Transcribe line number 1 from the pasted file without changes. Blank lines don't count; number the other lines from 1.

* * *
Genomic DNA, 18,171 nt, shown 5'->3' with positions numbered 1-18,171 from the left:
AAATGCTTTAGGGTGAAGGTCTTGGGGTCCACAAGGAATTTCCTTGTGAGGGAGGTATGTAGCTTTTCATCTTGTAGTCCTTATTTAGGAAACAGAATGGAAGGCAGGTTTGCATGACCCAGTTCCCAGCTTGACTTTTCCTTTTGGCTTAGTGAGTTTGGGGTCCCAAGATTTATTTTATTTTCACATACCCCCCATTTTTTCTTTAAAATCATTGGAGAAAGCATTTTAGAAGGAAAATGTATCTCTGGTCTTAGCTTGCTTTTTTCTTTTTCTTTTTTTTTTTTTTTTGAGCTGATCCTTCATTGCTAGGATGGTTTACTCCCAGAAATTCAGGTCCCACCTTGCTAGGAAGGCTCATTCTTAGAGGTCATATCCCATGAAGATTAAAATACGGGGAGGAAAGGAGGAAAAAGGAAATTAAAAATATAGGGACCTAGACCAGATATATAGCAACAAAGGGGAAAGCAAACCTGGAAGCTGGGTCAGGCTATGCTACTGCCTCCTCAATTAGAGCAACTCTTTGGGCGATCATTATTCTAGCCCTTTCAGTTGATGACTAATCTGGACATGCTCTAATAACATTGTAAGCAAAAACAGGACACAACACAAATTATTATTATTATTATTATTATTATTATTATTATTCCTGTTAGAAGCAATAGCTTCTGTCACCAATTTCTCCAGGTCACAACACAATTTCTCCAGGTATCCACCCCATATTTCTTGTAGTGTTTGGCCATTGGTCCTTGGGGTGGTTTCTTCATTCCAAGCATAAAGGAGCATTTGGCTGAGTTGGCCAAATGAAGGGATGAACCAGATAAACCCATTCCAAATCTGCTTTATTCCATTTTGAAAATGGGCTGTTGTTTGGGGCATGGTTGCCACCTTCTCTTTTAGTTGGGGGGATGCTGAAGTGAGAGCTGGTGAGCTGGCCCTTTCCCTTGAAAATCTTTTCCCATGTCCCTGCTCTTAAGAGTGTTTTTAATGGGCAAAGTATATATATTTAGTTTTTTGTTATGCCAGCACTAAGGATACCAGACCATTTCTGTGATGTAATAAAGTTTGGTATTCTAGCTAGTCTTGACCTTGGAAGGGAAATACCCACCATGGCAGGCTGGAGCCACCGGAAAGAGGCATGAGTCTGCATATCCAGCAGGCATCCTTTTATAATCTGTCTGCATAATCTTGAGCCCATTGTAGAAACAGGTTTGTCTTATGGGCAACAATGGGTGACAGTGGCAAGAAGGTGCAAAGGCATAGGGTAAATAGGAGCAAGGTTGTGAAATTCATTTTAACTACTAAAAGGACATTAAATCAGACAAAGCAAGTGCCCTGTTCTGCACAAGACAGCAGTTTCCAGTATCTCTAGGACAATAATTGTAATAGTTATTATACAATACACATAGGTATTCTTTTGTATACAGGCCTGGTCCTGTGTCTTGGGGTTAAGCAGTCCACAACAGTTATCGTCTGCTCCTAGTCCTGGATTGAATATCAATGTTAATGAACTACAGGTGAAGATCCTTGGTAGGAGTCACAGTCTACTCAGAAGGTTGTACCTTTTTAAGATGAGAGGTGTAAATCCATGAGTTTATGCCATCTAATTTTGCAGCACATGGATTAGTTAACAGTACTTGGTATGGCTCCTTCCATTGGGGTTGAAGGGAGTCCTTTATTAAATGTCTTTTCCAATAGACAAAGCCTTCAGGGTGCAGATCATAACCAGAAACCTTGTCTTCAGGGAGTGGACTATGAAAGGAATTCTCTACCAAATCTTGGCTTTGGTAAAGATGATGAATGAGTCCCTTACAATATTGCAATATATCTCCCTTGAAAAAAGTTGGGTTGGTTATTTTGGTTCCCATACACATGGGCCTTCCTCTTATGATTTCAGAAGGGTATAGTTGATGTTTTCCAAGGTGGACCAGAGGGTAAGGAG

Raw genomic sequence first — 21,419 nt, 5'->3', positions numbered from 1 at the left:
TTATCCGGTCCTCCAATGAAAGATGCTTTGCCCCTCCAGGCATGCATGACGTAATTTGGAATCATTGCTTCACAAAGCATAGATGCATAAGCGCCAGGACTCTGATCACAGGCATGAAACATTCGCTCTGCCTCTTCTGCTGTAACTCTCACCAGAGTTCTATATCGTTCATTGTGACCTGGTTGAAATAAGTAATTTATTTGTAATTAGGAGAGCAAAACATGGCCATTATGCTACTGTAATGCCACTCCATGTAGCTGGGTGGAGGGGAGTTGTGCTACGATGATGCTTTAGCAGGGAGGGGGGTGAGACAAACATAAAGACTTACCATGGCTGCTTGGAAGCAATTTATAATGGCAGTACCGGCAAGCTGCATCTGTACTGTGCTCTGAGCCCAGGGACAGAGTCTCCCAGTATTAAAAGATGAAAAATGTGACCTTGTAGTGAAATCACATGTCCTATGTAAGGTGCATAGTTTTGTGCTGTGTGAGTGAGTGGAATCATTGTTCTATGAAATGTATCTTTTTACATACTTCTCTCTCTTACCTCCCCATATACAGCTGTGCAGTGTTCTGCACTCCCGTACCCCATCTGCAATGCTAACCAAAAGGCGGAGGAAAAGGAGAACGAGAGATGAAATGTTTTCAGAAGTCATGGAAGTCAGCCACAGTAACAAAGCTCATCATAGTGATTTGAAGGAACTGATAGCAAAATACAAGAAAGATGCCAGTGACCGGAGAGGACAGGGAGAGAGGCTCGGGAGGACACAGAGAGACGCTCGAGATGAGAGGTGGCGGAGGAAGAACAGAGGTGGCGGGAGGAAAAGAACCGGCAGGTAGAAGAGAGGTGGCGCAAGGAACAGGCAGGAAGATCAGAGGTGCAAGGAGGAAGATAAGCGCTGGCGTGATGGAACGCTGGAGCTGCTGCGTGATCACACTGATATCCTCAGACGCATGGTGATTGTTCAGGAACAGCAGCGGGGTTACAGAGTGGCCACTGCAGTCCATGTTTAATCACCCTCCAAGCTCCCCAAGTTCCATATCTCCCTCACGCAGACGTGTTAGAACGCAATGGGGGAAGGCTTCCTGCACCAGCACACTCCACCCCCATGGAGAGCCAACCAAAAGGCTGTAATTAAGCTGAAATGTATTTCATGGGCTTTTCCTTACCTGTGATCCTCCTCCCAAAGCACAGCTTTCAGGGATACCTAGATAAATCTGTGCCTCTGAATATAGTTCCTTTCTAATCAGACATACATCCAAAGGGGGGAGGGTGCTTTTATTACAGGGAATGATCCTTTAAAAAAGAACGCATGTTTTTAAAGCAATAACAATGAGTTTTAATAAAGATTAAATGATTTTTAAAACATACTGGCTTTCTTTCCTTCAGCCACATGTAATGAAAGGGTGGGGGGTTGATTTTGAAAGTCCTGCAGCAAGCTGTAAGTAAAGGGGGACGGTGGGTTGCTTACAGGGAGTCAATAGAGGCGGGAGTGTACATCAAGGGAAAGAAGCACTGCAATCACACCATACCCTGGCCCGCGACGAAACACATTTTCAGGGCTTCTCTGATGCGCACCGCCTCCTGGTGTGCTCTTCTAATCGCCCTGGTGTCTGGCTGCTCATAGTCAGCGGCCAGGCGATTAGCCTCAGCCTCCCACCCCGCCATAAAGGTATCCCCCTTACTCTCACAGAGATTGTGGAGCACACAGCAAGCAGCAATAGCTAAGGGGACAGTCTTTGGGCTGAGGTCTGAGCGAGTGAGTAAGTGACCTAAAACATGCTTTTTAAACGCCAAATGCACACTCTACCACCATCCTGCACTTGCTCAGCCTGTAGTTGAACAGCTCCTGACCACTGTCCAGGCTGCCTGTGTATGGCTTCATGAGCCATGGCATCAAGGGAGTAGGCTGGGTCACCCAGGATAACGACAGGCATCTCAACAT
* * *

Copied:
Genomic DNA, 18,171 nt, shown 5'->3' with positions numbered 1-18,171 from the left: